The overweight plane lumbered down the runway and took a long time to get airborne. When it was a little over a mile past the end of the runway, the air traffic controller who cleared the flight noticed that the aircraft was unusually low and trailing smoke from the right engine. He called the aircraft to see if there was a problem. "No, we're just running a little rich, is all," was the reply and the last words heard by anyone of the ground from the flight.
The aircraft made its way north out of Denver for a time and then headed west and south in the Rockies in order to find their way into the Clear Creek Valley, which they did around Idaho Springs. (Idaho Springs is where I grew up) The altitude of Stapleton Airport is approximately 5300 feet, but they were already flying through a valley that was at a minimum 7500 feet and rising; Georgetown, another 12 miles to the west, was 8500 feet.
In order to really "wow" the passengers, First Officer Skipper, who was actually flying the aircraft, flew below the mountaintops within the valley itself. By the time the aircraft made it to Georgetown, witnesses on the ground were concerned. An unidentified pilot for a major airline who happened to witness the plane as if flew over told the NTSB that it was no more than 1,000 - 1,500 feet above the town and appeared to be climbing at a slow airspeed.
An engineer with Martin Marietta also saw ill-fated aircraft as it passed over Georgetown and stated: "I had been a military pilot of multi-engine aircraft during World War II and was awed by the aspect of such a large aircraft cruising up the valley at approximately 500 to 1,000 feet above the terrain. The engines sounded as though they were throttled back and not at high RPM, a condition not in keeping with what would be expected if the aircraft was attempting to clear the Continental Divide. When the plane made a turn to the right, I noticed a mushiness to its flight characteristics. Both engines appeared to be running normally, no smoke, fire or sounds of missing or backfiring." By this time, they were at 9,000-9500 feet and had been in the air about 20 minutes though the NTSB has calculated that it was nearly twice the amount of time necessary for the aircraft to have achieved 15,000 feet, had altitude been the goal rather than sightseeing. This altitude also made even a single engine failure nearly impossible to recover from; the altitude flown was reckless no matter how you look at it.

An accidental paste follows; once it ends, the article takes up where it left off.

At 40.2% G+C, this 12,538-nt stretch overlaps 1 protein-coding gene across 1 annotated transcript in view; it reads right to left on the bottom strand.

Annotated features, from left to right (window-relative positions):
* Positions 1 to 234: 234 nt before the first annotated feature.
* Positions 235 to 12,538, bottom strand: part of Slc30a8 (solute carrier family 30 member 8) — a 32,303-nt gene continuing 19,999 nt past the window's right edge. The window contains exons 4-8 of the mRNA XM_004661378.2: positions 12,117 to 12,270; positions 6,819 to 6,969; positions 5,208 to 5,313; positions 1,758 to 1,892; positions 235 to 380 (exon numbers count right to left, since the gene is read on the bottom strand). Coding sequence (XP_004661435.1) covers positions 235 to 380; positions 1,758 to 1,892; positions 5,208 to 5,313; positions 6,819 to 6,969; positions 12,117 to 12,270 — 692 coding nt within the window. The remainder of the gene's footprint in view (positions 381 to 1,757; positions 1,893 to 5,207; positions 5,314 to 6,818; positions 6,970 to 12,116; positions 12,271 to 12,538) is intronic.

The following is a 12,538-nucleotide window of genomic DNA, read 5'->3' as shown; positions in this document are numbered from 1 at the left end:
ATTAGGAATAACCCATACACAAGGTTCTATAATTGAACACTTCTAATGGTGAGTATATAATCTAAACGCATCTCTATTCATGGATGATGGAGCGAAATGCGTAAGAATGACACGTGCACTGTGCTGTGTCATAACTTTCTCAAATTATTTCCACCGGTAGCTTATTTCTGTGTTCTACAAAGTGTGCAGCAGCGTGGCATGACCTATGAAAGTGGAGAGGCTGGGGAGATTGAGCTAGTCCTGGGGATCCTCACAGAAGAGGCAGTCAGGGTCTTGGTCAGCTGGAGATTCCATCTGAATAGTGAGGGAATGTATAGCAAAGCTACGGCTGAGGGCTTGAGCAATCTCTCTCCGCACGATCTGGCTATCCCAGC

Another pilot familiar with the Loveland Pass area observed the aircraft as he was driving eastward on US Highway 6 (Interstate 70, which has largely replaced the function of both Highway 40 and 6, was not yet complete through this area) about two miles east of Dry Gulch. He stated, "Thinking it must be in trouble, I stopped the car to get out and look and listen. My initial and firm feeling was that the plane was in serious trouble as it was below the level of the mountains on either side that form the valley, and I didn't see how it could possibly turn around. Also, it was in nose high attitude and flying at a low rate of speed, obviously straining to gain altitude, but barely keeping up with the rise of terrain.